Friday, September 26, 2008

Who is to blame for the financial crisis?

UPDATE: More recent posts concerning this question on the US financial crisis here.

An American Jotman reader writes in an email:
I'm forty-something mom. I've been reading your blog with great interest. I am honestly trying to figure out how you think. You seem to be sincere in your beliefs and not just full of hateful rhetoric like some of the other bloggers. There are way too many democrats for you all to be wrong so I'm trying to be open minded and understand at least some of your views. Please don't think I'm being sarcastic or trying to trick you or anything; I'm truly trying to understand.

So, here's what I want to hear from you about. It is my understanding that the democrats in congress pressured the lenders to give loans to clients with questionable credit during the Clinton administration. While the motivation was pure, putting low income families into homes of their own, the practice was flawed. Mr. Greenspan even said that trouble was ahead if these lending practices continued and yet more and more loans were made. Then, these loans were packaged and re-packaged, sold and re-sold. Since these mortgages were worthless, the companies that now own them are in deep financial trouble. My understanding is that the very people that are working on the bail-out are the people that profited most from the fannie mae/freddie mac business. So now I want to know how you see it from your side of the fence.
First, just to clarify, I am not a member of any political party or association, whether in the US or elsewhere. If you go back, you will find some instances on this blog where I have commended McCain relative to Obama (i.e. McCain's history of opposing to biofuel/ethanol subsidies).

But on the major issues of our times, I cannot possibly support the Republicans. I believe McCain and the Republican Party have had ample opportunity to put the United States on a solid financial and economic footing. I believe that the results speak for themselves.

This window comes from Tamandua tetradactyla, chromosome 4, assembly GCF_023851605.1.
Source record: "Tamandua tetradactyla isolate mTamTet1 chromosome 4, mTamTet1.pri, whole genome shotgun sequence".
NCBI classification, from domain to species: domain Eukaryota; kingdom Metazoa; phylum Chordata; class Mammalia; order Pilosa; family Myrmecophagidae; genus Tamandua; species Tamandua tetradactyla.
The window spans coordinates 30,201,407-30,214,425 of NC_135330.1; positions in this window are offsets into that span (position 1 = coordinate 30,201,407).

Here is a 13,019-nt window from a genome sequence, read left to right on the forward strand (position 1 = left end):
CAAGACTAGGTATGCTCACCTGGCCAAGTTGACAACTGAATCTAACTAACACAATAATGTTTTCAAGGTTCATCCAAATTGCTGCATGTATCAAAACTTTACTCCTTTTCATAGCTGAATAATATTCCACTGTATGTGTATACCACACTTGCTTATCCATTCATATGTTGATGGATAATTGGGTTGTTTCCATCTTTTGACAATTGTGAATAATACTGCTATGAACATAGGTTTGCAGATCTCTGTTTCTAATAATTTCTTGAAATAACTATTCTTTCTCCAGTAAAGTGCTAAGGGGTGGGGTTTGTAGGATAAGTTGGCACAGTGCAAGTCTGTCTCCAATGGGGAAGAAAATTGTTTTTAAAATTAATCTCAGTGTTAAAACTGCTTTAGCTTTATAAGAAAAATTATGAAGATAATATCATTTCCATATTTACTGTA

If -- as Republicans make a point to emphasize -- the roots of the present crisis go back to the Clinton Administration, then why have the Republicans not fixed the problem in the meantime? This is 2008. Bill Clinton is not running for the presidency in 2008, and Obama was not a US senator in the 1990s. On the other hand, John McCain was a member of the US senate during the Clinton Administration -- and up until last week -- McCain was a very strong advocate of market deregulation. Recall that Bill Clinton choose to work closely with the Republican-led Congresses of the 1990s, and a number of Congressional Democrats followed the lead of the Republican majorities in Congress.

As forty-something mom points out, the Wall Street banks got the economy into dire straights because of deregulation. Deregulation -- which has been a policy objective of the Bush Administration and the Republican Party -- has allowed the banks to re-package and sell home mortgages -- along with other fancy financial packages. Banks have lobbied Congress and the White House to further deregulate Wall Street. The White House appears -- in some instances -- to have responded by not enforcing the laws already on the books (see this post). The Wall Street lobby persuaded President Bush and other Republicans to campaign that Social Security retirement savings ought be invested in the stock market. They also pushed a bill through congress that made it difficult for individual Americans now burdened by high medical bills and higher mortgage payments to claim bankruptcy protection in the courts.

Although the Democratic Party is not blameless, the Republicans who have been running the country for quite a long time now have closely followed an agenda set by Wall Street. Moreover, these "friends of Wall Street" are the very people advising John McCain today. Even though McCain once fashioned himself as a "maverick," he continues to depend for advice advice from the very individuals who pushed for the deregulation of Wall Street.

Enough about the politics. What about the plan? Sanjuro, a Jotman reader with plenty of international business experience, has examined the proposed solution to the financial crisis. Check out "Why the Wall Street bailout is wrong"

1 comment:

  1. Contrary to what the main stream media says, wall street as a whole (capitalism) should not be blamed for the actions and policies set forth by OUR congress. There are, in fact, corrupt men in wall street who partnered with corrupt men in government to engineer a win-win situation at the expense of the taxpayer. Capitalism (and our nation or any nation) will only survive when the good and virtuous people are running it. Which means, come this November, you must vote for good men and women who stand by principle and uphold our constitution and not just give lip service to causes that seem noble and just.


Because all comments on this blog are moderated, there will be some delay before your comment is approved.